These boots are made with Goodyear 270 degree storm welt with gemming. The uppers are triple stitched along the vamp and quarter. In terms of construction quality, these are truly excellent. The outsole stitch is dense and neat and the upper stitching is perhaps even more impressive. The stitch count is fairly high and incredibly straight and consistent with no signs of anything even resembling a mistake. The edges are beautifully finished, the leather is nicely cut and trimmed, and the woodsman heel is beautifully shaped. In my opinion, these are the highest quality boots that are not handwelted on the market and in terms of finishing and execution of construction, they are better than some handwelted boots and many one man makers.
I have now owned these boots for over 4 years at the time of the writing of this review and they have been worn extensively. Without question, they are the most worn boots in my collection at this point. For the first year that I owned them, I only had them and a pair of Clinch boots that I swapped between and even since then, the boots were worn multiple times a week. I now have over ten pairs of boots with more on the way, but I still wear these at least once a week, usually twice a week and sometimes more. Part of this is due to the comfort, part of it is due to the fact that these engineers are actually extremely easy for me to put on and take off so I tend to reach for them in the morning when I’m in a rush. Another reason is because they strike that balance between high quality, but not something I feel like I need to baby. I am always proud to wear them, but I feel comfortable beating them up at the same time so they are still the boots I wear most often to this day. They have stood up to the considerable amount of wear I have put them through easily.
As a result of this frequent wear over 4 years, they have aged significantly. The leather especially looks better after all of this time, despite the cut on the right toe. Something impressive is how well the Vibram soles have held up. I am not sure if them being made in the USA makes a difference, but I would assume so and I am quite surprised how little of these soles has been lost after so much wear. As far as I am concerned, they are still getting better and it should still be quite a few years before I have to resole them, especially because I am not one of those people that resoles boots before it is necessary to do so just because I feel like it.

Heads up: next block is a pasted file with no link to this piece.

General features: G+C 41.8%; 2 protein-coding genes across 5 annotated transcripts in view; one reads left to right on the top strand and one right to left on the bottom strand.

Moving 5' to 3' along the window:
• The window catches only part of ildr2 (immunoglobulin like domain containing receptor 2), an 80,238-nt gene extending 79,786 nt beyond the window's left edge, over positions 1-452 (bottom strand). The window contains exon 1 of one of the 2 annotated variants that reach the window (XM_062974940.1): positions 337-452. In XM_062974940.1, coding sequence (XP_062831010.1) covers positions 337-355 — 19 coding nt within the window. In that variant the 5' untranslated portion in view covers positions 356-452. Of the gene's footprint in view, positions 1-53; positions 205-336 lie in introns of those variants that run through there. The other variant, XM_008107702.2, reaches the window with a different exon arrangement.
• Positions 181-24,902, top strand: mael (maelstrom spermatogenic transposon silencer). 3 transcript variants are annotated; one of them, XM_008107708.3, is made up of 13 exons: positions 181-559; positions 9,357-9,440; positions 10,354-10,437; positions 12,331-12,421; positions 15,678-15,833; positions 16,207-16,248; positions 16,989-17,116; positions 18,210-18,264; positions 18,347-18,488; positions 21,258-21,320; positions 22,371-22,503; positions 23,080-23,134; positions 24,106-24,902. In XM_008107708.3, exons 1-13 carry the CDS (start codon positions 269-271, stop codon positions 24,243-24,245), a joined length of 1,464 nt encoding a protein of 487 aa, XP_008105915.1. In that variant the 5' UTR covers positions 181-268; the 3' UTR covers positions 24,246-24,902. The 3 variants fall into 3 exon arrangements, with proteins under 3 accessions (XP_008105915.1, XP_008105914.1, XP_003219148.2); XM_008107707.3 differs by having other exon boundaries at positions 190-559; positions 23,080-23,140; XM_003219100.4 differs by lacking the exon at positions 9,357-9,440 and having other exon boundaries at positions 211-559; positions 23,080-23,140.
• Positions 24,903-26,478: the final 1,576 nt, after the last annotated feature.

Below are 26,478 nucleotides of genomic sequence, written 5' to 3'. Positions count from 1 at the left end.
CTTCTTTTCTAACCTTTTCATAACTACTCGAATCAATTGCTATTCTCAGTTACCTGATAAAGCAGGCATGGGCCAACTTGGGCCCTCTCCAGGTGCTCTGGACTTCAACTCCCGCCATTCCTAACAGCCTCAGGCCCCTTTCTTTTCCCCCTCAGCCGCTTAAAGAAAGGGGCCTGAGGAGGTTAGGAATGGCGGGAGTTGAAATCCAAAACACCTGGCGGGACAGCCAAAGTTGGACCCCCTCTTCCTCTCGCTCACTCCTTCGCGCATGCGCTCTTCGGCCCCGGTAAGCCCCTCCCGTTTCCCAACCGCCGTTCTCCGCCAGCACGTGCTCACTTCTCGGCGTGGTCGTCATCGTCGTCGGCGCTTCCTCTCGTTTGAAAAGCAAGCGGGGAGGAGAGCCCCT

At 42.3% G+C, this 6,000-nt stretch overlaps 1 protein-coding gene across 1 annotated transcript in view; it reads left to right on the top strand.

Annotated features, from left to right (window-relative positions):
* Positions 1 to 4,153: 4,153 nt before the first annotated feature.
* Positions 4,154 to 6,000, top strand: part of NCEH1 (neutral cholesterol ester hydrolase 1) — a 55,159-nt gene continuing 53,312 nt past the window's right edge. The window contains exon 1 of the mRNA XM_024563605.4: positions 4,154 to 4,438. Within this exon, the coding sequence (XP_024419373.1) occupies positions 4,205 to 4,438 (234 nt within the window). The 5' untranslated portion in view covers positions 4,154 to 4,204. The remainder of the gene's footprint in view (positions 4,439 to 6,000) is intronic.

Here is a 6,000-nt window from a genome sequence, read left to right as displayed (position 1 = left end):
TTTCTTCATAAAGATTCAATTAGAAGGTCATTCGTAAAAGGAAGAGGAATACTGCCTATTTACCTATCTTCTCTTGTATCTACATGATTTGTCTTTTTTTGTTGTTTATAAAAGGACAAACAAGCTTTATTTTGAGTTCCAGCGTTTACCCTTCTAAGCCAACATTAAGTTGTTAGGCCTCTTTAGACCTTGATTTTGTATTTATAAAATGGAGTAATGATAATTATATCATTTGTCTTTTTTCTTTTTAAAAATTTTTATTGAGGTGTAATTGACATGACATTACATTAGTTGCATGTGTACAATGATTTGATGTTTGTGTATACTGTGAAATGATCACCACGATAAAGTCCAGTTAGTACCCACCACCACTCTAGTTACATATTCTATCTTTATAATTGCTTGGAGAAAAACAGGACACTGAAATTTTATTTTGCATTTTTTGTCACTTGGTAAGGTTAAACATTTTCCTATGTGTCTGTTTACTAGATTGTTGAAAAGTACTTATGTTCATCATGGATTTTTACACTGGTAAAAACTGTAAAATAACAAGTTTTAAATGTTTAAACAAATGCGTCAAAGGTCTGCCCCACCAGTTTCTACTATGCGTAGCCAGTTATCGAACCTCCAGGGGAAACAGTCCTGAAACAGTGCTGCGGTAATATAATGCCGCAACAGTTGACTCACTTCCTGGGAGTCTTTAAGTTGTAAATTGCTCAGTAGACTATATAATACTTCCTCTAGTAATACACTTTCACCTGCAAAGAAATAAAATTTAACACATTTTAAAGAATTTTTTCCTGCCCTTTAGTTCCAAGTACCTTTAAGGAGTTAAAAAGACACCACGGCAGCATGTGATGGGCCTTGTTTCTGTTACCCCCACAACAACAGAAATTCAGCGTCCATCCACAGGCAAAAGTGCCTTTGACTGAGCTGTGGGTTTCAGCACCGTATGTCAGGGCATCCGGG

I love these boots. The design is beautiful in my opinion, the materials are excellent, and the construction quality and finishing is truly incredible. They are one of my most comfortable boots and they have aged gracefully. Aside from my dislike for Chromexcel, I really do not have anything to complain about with these boots. Some complain about the pricing, but seeing the quality of materials and construction and knowing the time and effort gone into designing these boots and ensuring their ethical sourcing and production, the price seems more than justified to me. Engineer boots are always more expensive than most other boots and other John Lofgren boots are much more in line with the pricing of other high end boots. Again, I have to point out that aside from my handwelted, custom boots from White Kloud, Clinch, and Role Club, these are the best boots I own along with my Motors.
To be as transparent as possible, I will say that I obviously have some sort of emotional attachment to these boots given that they are my first ever pair of engineers. However, they were my first engineers for a reason and I am glad they were. Lofgren boots are not cheap at around $900 to $1,050 USD depending on the time, exchange rate, and store you purchase from, but everyone that I have personally talked to that has purchased them has seen the quality and most understand the pricing. What’s more is that John stands by his product 100%. I have seen every single boot brand have imperfect boots aside from White Kloud (and that may partly be because of the low sample size) and the one time I saw someone have an issue with a pair of John Lofgrens, it was handled as well as possible.
The person contacted John and he offered to either repair the boots or send the owner a brand new pair with either option being free of charge even though the boots had been heavily worn by this point. This example and my experience with Lofgren boots tells me that if you order a pair of John Lofgren boots, you will get a seriously high quality pair of boots and if they are anything less than that, John will make it so you do end up with boots that are what you expected. I am not saying no other makers would do this, but I have seen and experienced other brands that have absolutely not handled issues like this as well as John did in this example.
If you love boots and especially if you love or are interested in high quality engineer boots, I highly recommend checking out John Lofgren boots. They are available from John Lofgren’s own store, Speedway Sendai, from Standard and Strange in the US, and from East West Apparel in Europe. If you have any further questions on these or any other boots, feel free to email or DM me on Instagram.